The first time I saw one of these cars was about 2:00 A.M. while visiting the MoPac operator in Austin. The KSA set out an Ft-P loaded with farm equipment. Luck held as the car was only spotted else where in town and not interchanged. Thus, I was able to measure and photograph it. A few months later a friend called to tell me that another one was on the way south. This one was a Ft-O loaded with a scraper.
The Ft-O and P classes are identical. The Ft-O was built in the first part of 1929 and the Ft-P was built at the end of that year. They are numbered in the series 90501-90850. Where the class numbering break is I don't know.
The Ft-J is very similar in construction to the Ft-O/P. It is 44'6" over the deck whereas the Ft-O/P is 50'. The Ft-J was rebuilt at least twice (1930 and 1941) and again later when converted to work service. A picture of the Wt-J is in Santa Fe Diesels and Cars. It was numbered in the series 93151-93250.
The starting point for these cars is at least a pair of Train-Miniature flatcars; or from six cars you can have 5 Ft-J, O/P flatcars. (How will be explained later in the article.)
There will be one major discrepancy for each class of car from the prototype, but it is something I feel that can be comfortably lived with. The Ft-J will be about one foot too long; and the Ft-O/P will have thirteen stake pockets instead of fourteen. If you insist on the fourteen stake pockets the car will be 53'6" over the deck which is just too long to represent the prototype.
This article will cover the making of an Ft-J or Ft-O/P from a pair of T-M flatcars. Judicious use of the scrap ends will make another Ft-J or O/P flatcar, three end to end make one car.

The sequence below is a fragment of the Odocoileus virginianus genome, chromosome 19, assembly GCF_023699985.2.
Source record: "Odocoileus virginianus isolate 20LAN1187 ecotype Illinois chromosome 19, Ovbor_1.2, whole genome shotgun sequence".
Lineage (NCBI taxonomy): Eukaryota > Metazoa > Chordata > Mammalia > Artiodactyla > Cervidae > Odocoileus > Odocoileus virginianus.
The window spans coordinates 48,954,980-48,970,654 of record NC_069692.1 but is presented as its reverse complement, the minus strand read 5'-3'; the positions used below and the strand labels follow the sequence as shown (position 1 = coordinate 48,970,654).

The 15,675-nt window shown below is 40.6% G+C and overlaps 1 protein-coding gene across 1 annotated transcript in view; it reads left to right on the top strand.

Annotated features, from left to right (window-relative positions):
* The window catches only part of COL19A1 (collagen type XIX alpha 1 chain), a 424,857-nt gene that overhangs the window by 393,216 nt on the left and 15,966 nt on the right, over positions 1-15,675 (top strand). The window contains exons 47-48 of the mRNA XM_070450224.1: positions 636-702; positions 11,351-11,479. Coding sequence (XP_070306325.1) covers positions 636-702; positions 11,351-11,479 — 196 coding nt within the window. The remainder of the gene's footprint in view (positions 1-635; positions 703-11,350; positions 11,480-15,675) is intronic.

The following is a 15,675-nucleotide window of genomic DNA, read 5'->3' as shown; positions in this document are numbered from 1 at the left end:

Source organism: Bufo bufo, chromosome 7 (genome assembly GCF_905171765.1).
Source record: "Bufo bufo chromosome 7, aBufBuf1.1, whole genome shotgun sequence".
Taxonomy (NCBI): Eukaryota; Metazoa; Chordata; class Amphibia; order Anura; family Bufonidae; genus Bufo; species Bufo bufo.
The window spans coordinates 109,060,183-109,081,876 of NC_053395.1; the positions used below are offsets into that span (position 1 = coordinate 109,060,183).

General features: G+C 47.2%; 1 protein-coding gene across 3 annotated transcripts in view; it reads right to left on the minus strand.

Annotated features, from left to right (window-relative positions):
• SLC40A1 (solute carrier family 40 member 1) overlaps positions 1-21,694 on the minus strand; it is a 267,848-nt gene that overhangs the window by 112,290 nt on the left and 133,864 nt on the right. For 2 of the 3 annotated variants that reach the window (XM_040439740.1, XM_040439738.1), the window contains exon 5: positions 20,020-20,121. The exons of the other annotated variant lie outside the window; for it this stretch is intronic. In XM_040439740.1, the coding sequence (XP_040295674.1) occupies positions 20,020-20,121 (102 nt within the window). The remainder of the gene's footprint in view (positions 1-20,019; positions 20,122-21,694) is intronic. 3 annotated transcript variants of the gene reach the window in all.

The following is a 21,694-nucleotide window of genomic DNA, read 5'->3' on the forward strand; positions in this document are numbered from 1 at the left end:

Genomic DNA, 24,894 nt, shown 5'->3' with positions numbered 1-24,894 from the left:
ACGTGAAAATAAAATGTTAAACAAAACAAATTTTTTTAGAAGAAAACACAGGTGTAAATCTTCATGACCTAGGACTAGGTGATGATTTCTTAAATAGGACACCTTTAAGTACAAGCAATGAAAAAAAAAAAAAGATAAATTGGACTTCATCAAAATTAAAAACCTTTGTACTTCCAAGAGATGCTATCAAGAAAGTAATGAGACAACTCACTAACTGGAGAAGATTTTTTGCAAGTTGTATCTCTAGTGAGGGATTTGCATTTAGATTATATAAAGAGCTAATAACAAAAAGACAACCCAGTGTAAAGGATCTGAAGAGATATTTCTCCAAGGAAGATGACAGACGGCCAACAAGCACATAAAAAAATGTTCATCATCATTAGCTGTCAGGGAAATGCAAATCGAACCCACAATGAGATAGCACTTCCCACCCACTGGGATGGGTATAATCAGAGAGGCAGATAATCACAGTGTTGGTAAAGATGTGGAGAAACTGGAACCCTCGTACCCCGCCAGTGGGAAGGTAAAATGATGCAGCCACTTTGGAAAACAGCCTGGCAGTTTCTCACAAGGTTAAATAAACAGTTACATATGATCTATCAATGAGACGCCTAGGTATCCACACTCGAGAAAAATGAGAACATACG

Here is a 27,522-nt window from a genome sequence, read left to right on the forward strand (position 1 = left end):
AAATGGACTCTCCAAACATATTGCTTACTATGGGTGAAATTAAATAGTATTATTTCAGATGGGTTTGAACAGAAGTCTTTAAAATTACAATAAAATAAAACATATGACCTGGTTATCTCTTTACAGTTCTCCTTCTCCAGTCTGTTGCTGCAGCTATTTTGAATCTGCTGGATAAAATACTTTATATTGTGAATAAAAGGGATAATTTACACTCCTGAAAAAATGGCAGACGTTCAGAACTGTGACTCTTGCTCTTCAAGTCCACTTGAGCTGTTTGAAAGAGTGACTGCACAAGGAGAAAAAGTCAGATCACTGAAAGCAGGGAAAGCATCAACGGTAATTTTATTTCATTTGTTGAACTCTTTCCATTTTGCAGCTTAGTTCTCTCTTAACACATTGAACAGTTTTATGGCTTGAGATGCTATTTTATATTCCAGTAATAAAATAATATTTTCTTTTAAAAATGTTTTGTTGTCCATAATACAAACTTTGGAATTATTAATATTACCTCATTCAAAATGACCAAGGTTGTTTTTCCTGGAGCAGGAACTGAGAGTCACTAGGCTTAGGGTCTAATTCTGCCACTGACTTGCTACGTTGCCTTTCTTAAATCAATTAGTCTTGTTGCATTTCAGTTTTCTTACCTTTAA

For an Ft-O/P cut one flatcar on the scribe line 24'3" from the end and the second 26' from the end. These lines are shown in fig. 1. For the Ft-J cut one body on the scribe line between 22'6" and 22'9" from the end and the second body on the scribe line 23' from the end. These lines are shown in fig. 2. To cut the bodies, I use the Xacto aluminum miter box and large razor saw. Use a 1/4" X l" strip of wood to hold the body for cutting.
After cutting the bodies, clean the flash from cutting. Check the fit. Is the cut such that the new body will be straight? Is the spacing of the stake pockets across the joint correct? (Use one of the scrap pieces for a measure.) Sand or file the top of the decks smooth from the casting sprue in the center, the rachet and pawl for the brake staff, and any high stake pockets and flash along the edges of the side sills.
The prototype cars sit lower on the trucks than the T-M cars are engineered. (3' 10" for the Ft-O/P and 3' 11" for the Ft-J versus 5' deck to top of rail.) To lower the car the end sill will have to be notched to accept the coupler pocket on the underframe. Clean the flash off the coupler pocket sides. On each end being used line up the underframe to mark that part of the end sill to be cut away. Cut away the part of the end sill where the coupler pocket will go flush to the bottom of the deck.
Take an underframe for each car and cut off the two body bolsters and coupler pockets. Discard the remainder of the center sill. Trim the bolster so that they will fit inside the side sills of the body. Ream out the hole in the bolster so that the bolster coupler fits over the projection for the truck screw and is tight to the underside of the deck. After you're satisfied that the fit is as it should be, cement it in place with a solvent type of cement. Drill through the deck for the coupler plate mounting screw, using a number 50-52 drill. File the projection for the truck screw on the body flush with the body center plate on the bolster.